Providing a blessing
By John Joyce
Published in News on November 17, 2013 1:50 AM
Diondra'e Sutton, 12, and J.D. McGee, 6, pray together before their breakfast Saturday at First Baptist Church in Goldsboro during the fifth annual Warm the World clothing and supplies giveaway.
Hattie Amerson of Goldsboro tries on a coat with help from Kathy Davis on Saturday at First Baptist Church.
The line extended out the door, down the breezeway and around the corner.
There were men without jackets, women without shoes.
Some were just hungry.
Goldsboro's First Baptist Church, 125 S. John St., opened its doors to the city's homeless and needy families at 8 a.m. Saturday, for the fifth annual Warm the World clothing and supplies giveaway.
"They come in and they're given a card with a number on it that they'll use all day," a volunteer said.
His name tag read, "Hoot."
He said his name wasn't important.
"They come in and get a meal, that's first. The children can get a toy or a stuffed animal, and there are food bags they can take with them on their way out," Hoot said.
At the heart of the event, however, were the racks and tables in the gym filled with clothes.
"When their number is called, we take them down here," he said.
The expanse of the gym resembled a department store with aisles dedicated to men's attire and jackets, women's clothing and shoes, and a kids section.
A ring of tables hugged the gymnasium walls, each overflowing with contents ranging from sleeping bags to socks, underwear to hats, the gently used to the freshly purchased.
"We've been collecting (donations) since February," organizer Sherry Archibald said. "Of course, the biggest influx came over the past few weeks."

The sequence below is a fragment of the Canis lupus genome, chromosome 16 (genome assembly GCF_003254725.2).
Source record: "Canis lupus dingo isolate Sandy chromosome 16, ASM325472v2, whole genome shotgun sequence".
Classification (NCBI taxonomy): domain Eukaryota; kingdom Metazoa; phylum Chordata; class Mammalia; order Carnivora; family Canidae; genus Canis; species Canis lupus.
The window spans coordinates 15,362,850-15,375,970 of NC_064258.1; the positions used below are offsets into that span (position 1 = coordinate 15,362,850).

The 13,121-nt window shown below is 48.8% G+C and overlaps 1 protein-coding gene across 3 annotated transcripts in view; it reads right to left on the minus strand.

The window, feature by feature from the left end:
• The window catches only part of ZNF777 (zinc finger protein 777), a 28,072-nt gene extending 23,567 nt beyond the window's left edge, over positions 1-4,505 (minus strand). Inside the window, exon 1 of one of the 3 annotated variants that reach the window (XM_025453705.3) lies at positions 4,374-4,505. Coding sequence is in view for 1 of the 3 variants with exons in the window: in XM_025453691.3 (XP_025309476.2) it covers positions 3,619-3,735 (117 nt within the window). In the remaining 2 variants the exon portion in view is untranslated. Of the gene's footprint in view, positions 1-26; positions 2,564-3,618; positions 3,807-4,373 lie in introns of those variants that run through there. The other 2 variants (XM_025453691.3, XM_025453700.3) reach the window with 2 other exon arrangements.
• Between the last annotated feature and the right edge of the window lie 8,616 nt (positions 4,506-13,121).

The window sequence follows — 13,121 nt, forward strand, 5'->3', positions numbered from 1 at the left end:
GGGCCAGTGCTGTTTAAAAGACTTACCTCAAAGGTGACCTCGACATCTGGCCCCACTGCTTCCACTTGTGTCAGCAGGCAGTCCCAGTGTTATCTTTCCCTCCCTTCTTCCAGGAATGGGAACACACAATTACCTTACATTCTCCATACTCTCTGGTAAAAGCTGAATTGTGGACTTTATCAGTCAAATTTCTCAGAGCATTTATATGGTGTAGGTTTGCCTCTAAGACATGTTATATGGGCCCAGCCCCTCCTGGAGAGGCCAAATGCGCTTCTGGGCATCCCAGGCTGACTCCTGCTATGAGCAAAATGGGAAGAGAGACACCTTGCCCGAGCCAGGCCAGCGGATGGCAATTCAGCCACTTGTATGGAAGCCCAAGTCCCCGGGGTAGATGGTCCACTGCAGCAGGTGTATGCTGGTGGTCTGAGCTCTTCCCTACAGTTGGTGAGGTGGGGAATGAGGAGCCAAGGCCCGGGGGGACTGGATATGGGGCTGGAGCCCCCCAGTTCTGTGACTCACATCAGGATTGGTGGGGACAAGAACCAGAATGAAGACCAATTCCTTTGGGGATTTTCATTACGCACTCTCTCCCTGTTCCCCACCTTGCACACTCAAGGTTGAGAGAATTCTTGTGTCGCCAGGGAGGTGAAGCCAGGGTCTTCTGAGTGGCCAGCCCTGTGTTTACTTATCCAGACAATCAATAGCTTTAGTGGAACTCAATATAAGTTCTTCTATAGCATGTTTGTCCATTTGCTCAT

While their kids ate pizza, colored Thanksgiving turkeys and rummaged through crayon boxes and toy chests downstairs, adults combed the gym's racks.
Men's jackets and sport coats, women's full-length coats, pillows and blankets, mittens, bonnets and warm coats for the kids -- each item selected was carefully folded and stuffed into plastic shopping bags.
People emerged from the gym, stomachs and bags filled, and smiles across their faces.
Recipients and volunteers exchanged thank-yous repeatedly, each calling the other a "true blessing."
"It really is a blessing, I've never seen anything like this. I'm not from Goldsboro, I'm from Florida," one women said as her husband filled bags with pillows, shirts and jackets.
"There are three of us," she said, her eyes widening, lips clenching. She found no more words.
Warm the World is the brainchild of First Baptist Church member and Sunday school teacher Scottie Percise.
"It started with one Sunday school class and then spread to two. I think in our first year we gave to maybe 10 people," she said.
Last year there were 300.
"God has increased it 100-fold each year," she said.
More impressive than the outpouring of time and resources from the church members and the community, including several local businesses, though, Ms. Percise said, was the number of people sitting down together having fellowship.
"It's just been a real eye-opener to see the need. They are sitting together and sharing their stories with our volunteers and everybody has joined together. It has really brought a sense of unity," she said.
By 9:30 a.m., the number of recipients neared 200, but with only one number assigned to each single adult or family unit, it was nearly impossible to count how many men, women and children passed through the doors of the First Baptist Church Saturday.
With food donated by Zaxby's, Pizza Inn and Jersey Mike's to go along with the meals prepared by the church, and with food bags prepared specifically for the single, the homeless and the needy family, recipients left the church warm and full.
One girl, Jayanna, smiled when complimented on her new hat, a girl's checkered Cabbie with a black button on the brim.
"Somebody gave it to me," she said. She wanted to say more but only her eyes and her smile could convey what she felt.
Finally, the right words came to her. She sprung up from her chair and sat right back down, the way kids do when trying so hard to wait their turn.
"It's my Beyonce hat," she said.